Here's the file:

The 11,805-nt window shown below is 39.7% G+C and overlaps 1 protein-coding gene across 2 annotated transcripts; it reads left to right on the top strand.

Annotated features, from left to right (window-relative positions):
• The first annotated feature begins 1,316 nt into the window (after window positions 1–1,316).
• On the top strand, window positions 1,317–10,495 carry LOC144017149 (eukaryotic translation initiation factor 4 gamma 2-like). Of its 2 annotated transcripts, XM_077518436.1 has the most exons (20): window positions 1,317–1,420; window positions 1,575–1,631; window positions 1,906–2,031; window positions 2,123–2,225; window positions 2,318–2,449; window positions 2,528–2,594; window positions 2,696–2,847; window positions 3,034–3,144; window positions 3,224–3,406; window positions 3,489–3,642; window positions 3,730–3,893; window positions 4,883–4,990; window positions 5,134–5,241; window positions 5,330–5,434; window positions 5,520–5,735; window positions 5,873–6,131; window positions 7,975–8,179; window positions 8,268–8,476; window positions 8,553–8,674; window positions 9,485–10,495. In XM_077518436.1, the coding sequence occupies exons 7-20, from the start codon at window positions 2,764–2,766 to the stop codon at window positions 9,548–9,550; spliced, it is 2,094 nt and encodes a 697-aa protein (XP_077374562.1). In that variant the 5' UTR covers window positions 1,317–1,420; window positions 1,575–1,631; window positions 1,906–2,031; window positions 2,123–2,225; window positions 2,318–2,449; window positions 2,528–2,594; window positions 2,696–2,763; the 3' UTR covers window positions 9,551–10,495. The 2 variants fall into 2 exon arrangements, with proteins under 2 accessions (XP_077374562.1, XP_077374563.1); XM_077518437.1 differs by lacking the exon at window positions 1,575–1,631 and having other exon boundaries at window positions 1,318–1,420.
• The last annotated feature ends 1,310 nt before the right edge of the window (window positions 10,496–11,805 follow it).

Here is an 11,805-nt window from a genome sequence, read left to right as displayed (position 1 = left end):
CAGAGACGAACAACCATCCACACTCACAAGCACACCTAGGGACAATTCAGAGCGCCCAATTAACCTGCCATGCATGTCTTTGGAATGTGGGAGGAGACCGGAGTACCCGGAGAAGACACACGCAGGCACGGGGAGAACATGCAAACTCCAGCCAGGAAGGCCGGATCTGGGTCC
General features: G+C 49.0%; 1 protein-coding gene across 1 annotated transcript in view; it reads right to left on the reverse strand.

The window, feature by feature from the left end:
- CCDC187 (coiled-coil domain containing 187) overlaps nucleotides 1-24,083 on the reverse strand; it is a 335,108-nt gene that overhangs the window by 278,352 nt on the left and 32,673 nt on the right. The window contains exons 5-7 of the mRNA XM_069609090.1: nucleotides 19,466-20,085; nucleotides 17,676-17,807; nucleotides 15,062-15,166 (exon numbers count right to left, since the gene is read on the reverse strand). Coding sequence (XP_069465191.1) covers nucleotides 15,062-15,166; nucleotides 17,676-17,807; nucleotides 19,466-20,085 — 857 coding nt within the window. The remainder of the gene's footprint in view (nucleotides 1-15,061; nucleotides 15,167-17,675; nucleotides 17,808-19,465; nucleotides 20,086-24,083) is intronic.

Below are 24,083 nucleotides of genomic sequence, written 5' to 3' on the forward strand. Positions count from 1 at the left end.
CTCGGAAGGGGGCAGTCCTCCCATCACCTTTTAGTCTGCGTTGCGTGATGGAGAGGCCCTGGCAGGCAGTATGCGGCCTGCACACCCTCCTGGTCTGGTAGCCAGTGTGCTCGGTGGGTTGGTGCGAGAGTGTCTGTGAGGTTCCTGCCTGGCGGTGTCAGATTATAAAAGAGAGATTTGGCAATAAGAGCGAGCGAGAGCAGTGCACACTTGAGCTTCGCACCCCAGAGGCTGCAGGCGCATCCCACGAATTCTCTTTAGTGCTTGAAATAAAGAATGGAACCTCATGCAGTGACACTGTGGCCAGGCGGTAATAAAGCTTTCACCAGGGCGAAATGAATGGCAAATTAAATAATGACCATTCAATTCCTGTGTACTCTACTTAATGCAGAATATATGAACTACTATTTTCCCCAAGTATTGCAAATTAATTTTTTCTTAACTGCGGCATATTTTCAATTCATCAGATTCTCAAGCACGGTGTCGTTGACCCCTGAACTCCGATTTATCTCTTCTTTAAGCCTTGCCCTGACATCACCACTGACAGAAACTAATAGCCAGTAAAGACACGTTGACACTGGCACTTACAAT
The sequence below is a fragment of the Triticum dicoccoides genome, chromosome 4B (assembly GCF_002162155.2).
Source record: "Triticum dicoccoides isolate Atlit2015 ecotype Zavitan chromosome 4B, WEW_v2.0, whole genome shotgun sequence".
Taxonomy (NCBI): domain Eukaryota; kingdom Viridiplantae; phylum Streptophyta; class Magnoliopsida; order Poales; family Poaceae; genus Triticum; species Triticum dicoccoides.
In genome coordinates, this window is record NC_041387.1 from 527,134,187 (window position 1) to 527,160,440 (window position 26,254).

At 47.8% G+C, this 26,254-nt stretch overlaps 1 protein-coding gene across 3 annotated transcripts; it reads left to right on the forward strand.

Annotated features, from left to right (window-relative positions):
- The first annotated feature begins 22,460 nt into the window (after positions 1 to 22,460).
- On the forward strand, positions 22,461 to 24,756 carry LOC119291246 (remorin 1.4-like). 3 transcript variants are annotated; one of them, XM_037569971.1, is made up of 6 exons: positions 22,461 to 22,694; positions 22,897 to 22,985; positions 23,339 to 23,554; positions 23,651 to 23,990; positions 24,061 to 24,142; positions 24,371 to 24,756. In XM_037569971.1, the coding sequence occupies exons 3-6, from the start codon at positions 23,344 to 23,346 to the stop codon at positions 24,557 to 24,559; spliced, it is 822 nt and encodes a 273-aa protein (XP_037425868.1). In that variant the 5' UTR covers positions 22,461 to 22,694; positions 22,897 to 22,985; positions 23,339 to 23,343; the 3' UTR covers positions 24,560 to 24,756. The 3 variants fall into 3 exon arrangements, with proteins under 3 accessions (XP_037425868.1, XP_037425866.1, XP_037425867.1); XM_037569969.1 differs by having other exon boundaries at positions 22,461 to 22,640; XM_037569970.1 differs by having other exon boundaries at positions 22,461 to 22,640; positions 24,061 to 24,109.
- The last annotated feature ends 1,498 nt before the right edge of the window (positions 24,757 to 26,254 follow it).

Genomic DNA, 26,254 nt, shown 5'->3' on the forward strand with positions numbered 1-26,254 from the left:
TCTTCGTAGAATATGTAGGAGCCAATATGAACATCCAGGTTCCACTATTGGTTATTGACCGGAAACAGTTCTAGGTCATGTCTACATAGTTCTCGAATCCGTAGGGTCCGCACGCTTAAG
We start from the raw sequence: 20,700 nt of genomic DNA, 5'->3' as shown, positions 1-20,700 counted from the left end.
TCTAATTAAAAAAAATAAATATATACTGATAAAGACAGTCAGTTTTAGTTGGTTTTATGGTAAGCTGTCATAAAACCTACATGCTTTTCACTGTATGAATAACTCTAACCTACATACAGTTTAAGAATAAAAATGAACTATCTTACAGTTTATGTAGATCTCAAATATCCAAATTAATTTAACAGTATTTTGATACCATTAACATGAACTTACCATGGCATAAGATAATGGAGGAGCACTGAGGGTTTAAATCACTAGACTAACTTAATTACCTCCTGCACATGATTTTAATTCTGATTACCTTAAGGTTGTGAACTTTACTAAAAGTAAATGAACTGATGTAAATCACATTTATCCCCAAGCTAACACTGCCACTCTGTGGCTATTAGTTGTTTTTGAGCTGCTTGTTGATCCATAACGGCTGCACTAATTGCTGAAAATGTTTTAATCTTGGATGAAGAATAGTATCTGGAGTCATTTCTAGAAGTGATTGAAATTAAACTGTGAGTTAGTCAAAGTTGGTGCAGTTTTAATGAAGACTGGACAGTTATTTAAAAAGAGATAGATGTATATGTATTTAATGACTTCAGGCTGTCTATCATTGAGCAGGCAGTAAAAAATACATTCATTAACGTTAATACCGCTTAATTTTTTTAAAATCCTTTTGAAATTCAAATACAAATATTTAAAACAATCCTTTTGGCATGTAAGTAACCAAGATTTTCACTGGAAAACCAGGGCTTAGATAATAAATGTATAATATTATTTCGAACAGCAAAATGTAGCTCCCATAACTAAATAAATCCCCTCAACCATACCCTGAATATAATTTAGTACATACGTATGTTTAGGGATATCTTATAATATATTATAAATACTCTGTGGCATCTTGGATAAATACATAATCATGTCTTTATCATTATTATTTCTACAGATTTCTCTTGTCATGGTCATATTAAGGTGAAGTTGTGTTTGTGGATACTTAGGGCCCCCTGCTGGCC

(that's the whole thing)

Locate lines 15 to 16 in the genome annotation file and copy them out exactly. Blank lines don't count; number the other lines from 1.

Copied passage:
Taxonomy (NCBI): domain Eukaryota; kingdom Viridiplantae; phylum Streptophyta; class Magnoliopsida; order Poales; family Poaceae; genus Triticum; species Triticum dicoccoides.
In genome coordinates, this window is record NC_041387.1 from 527,134,187 (window position 1) to 527,160,440 (window position 26,254).